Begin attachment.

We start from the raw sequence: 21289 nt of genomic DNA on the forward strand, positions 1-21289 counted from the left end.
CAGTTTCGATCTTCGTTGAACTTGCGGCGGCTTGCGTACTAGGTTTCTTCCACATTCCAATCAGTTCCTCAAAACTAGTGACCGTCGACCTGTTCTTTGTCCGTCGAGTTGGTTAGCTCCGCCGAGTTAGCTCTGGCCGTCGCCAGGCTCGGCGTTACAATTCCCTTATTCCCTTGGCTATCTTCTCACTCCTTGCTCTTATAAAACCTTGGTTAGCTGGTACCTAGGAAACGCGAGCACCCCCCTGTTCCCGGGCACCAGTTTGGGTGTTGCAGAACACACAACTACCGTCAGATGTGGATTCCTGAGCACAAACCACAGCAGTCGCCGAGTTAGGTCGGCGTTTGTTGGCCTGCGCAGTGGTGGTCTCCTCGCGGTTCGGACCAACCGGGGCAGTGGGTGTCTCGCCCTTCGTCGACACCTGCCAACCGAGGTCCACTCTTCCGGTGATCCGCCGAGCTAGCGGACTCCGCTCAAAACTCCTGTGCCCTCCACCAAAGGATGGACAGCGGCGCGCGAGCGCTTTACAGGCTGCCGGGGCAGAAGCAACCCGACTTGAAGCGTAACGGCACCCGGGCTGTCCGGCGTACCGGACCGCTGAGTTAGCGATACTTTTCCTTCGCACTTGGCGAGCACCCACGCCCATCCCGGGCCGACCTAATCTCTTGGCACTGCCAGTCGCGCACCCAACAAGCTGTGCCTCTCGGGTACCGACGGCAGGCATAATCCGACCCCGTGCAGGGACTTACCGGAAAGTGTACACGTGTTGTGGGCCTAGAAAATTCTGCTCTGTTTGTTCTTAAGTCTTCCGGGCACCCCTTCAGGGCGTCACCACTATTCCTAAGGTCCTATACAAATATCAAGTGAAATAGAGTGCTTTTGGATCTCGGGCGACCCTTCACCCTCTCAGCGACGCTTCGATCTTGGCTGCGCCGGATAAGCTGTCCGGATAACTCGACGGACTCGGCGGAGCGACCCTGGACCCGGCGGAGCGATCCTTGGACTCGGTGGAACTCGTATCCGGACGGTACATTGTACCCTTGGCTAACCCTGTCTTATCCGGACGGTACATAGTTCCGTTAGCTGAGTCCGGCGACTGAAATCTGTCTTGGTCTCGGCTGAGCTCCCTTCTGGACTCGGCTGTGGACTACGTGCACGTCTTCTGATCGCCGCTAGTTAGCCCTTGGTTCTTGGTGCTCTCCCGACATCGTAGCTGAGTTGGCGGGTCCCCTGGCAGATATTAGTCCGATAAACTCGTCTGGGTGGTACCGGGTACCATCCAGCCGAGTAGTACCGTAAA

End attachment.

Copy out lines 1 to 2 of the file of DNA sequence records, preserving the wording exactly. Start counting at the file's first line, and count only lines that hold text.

We start from the raw sequence: 21289 nt of genomic DNA on the forward strand, positions 1-21289 counted from the left end.
CAGTTTCGATCTTCGTTGAACTTGCGGCGGCTTGCGTACTAGGTTTCTTCCACATTCCAATCAGTTCCTCAAAACTAGTGACCGTCGACCTGTTCTTTGTCCGTCGAGTTGGTTAGCTCCGCCGAGTTAGCTCTGGCCGTCGCCAGGCTCGGCGTTACAATTCCCTTATTCCCTTGGCTATCTTCTCACTCCTTGCTCTTATAAAACCTTGGTTAGCTGGTACCTAGGAAACGCGAGCACCCCCCTGTTCCCGGGCACCAGTTTGGGTGTTGCAGAACACACAACTACCGTCAGATGTGGATTCCTGAGCACAAACCACAGCAGTCGCCGAGTTAGGTCGGCGTTTGTTGGCCTGCGCAGTGGTGGTCTCCTCGCGGTTCGGACCAACCGGGGCAGTGGGTGTCTCGCCCTTCGTCGACACCTGCCAACCGAGGTCCACTCTTCCGGTGATCCGCCGAGCTAGCGGACTCCGCTCAAAACTCCTGTGCCCTCCACCAAAGGATGGACAGCGGCGCGCGAGCGCTTTACAGGCTGCCGGGGCAGAAGCAACCCGACTTGAAGCGTAACGGCACCCGGGCTGTCCGGCGTACCGGACCGCTGAGTTAGCGATACTTTTCCTTCGCACTTGGCGAGCACCCACGCCCATCCCGGGCCGACCTAATCTCTTGGCACTGCCAGTCGCGCACCCAACAAGCTGTGCCTCTCGGGTACCGACGGCAGGCATAATCCGACCCCGTGCAGGGACTTACCGGAAAGTGTACACGTGTTGTGGGCCTAGAAAATTCTGCTCTGTTTGTTCTTAAGTCTTCCGGGCACCCCTTCAGGGCGTCACCACTATTCCTAAGGTCCTATACAAATATCAAGTGAAATAGAGTGCTTTTGGATCTCGGGCGACCCTTCACCCTCTCAGCGACGCTTCGATCTTGGCTGCGCCGGATAAGCTGTCCGGATAACTCGACGGACTCGGCGGAGCGACCCTGGACCCGGCGGAGCGATCCTTGGACTCGGTGGAACTCGTATCCGGACGGTACATTGTACCCTTGGCTAACCCTGTCTTATCCGGACGGTACATAGTTCCGTTAGCTGAGTCCGGCGACTGAAATCTGTCTTGGTCTCGGCTGAGCTCCCTTCTGGACTCGGCTGTGGACTACGTGCACGTCTTCTGATCGCCGCTAGTTAGCCCTTGGTTCTTGGTGCTCTCCCGACATCGTAGCTGAGTTGGCGGGTCCCCTGGCAGATATTAGTCCGATAAACTCGTCTGGGTGGTACCGGGTACCATCCAGCCGAGTAGTACCGTAAA